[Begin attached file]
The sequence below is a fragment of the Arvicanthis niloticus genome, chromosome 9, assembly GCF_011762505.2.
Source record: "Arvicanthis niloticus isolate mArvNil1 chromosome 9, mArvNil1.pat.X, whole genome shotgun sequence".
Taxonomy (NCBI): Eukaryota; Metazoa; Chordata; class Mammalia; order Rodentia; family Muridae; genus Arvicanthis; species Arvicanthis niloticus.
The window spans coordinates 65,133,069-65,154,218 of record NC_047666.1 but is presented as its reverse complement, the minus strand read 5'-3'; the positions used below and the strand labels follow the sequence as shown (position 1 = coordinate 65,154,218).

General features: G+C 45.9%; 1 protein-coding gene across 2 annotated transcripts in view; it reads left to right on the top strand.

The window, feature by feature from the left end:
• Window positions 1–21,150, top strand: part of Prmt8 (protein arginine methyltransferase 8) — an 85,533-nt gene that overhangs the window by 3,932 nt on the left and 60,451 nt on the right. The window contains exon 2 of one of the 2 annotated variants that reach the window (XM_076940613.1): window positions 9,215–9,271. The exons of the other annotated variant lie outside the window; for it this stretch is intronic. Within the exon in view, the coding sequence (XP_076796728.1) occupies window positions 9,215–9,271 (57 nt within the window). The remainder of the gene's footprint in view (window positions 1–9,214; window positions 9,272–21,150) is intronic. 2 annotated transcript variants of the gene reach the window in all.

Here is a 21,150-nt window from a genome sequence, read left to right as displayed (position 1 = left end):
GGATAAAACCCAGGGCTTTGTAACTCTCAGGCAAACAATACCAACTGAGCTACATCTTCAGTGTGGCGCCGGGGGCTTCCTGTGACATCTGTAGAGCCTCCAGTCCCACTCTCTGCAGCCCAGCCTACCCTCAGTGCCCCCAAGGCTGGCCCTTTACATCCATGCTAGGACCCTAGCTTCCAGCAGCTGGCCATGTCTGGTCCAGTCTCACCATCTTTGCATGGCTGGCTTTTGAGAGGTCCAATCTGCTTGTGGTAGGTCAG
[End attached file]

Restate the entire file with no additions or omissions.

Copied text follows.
The sequence below is a fragment of the Arvicanthis niloticus genome, chromosome 9, assembly GCF_011762505.2.
Source record: "Arvicanthis niloticus isolate mArvNil1 chromosome 9, mArvNil1.pat.X, whole genome shotgun sequence".
Taxonomy (NCBI): Eukaryota; Metazoa; Chordata; class Mammalia; order Rodentia; family Muridae; genus Arvicanthis; species Arvicanthis niloticus.
The window spans coordinates 65,133,069-65,154,218 of record NC_047666.1 but is presented as its reverse complement, the minus strand read 5'-3'; the positions used below and the strand labels follow the sequence as shown (position 1 = coordinate 65,154,218).

General features: G+C 45.9%; 1 protein-coding gene across 2 annotated transcripts in view; it reads left to right on the top strand.

The window, feature by feature from the left end:
• Window positions 1–21,150, top strand: part of Prmt8 (protein arginine methyltransferase 8) — an 85,533-nt gene that overhangs the window by 3,932 nt on the left and 60,451 nt on the right. The window contains exon 2 of one of the 2 annotated variants that reach the window (XM_076940613.1): window positions 9,215–9,271. The exons of the other annotated variant lie outside the window; for it this stretch is intronic. Within the exon in view, the coding sequence (XP_076796728.1) occupies window positions 9,215–9,271 (57 nt within the window). The remainder of the gene's footprint in view (window positions 1–9,214; window positions 9,272–21,150) is intronic. 2 annotated transcript variants of the gene reach the window in all.

Here is a 21,150-nt window from a genome sequence, read left to right as displayed (position 1 = left end):
GGATAAAACCCAGGGCTTTGTAACTCTCAGGCAAACAATACCAACTGAGCTACATCTTCAGTGTGGCGCCGGGGGCTTCCTGTGACATCTGTAGAGCCTCCAGTCCCACTCTCTGCAGCCCAGCCTACCCTCAGTGCCCCCAAGGCTGGCCCTTTACATCCATGCTAGGACCCTAGCTTCCAGCAGCTGGCCATGTCTGGTCCAGTCTCACCATCTTTGCATGGCTGGCTTTTGAGAGGTCCAATCTGCTTGTGGTAGGTCAG